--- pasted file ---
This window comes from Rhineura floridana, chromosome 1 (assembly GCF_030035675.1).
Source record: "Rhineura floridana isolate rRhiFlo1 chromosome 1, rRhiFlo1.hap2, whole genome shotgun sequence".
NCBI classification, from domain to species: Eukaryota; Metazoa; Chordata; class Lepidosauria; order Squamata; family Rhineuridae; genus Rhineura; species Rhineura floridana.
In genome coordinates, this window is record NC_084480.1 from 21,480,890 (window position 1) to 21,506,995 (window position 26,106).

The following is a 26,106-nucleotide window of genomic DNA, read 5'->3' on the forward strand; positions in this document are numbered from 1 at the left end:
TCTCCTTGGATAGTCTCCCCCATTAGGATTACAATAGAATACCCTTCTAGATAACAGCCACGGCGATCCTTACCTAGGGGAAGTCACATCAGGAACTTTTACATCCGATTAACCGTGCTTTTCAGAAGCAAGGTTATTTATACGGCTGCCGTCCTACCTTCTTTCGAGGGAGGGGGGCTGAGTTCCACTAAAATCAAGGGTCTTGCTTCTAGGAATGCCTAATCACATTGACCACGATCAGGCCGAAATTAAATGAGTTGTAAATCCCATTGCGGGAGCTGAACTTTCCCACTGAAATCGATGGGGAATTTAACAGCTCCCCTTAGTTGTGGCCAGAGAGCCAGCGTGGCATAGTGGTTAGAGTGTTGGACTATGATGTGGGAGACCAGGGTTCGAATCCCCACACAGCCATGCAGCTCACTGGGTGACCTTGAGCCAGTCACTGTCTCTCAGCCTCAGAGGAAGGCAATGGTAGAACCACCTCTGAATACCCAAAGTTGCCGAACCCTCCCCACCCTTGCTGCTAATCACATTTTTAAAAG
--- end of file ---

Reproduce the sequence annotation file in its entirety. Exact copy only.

This window comes from Rhineura floridana, chromosome 1 (assembly GCF_030035675.1).
Source record: "Rhineura floridana isolate rRhiFlo1 chromosome 1, rRhiFlo1.hap2, whole genome shotgun sequence".
NCBI classification, from domain to species: Eukaryota; Metazoa; Chordata; class Lepidosauria; order Squamata; family Rhineuridae; genus Rhineura; species Rhineura floridana.
In genome coordinates, this window is record NC_084480.1 from 21,480,890 (window position 1) to 21,506,995 (window position 26,106).

The following is a 26,106-nucleotide window of genomic DNA, read 5'->3' on the forward strand; positions in this document are numbered from 1 at the left end:
TCTCCTTGGATAGTCTCCCCCATTAGGATTACAATAGAATACCCTTCTAGATAACAGCCACGGCGATCCTTACCTAGGGGAAGTCACATCAGGAACTTTTACATCCGATTAACCGTGCTTTTCAGAAGCAAGGTTATTTATACGGCTGCCGTCCTACCTTCTTTCGAGGGAGGGGGGCTGAGTTCCACTAAAATCAAGGGTCTTGCTTCTAGGAATGCCTAATCACATTGACCACGATCAGGCCGAAATTAAATGAGTTGTAAATCCCATTGCGGGAGCTGAACTTTCCCACTGAAATCGATGGGGAATTTAACAGCTCCCCTTAGTTGTGGCCAGAGAGCCAGCGTGGCATAGTGGTTAGAGTGTTGGACTATGATGTGGGAGACCAGGGTTCGAATCCCCACACAGCCATGCAGCTCACTGGGTGACCTTGAGCCAGTCACTGTCTCTCAGCCTCAGAGGAAGGCAATGGTAGAACCACCTCTGAATACCCAAAGTTGCCGAACCCTCCCCACCCTTGCTGCTAATCACATTTTTAAAAG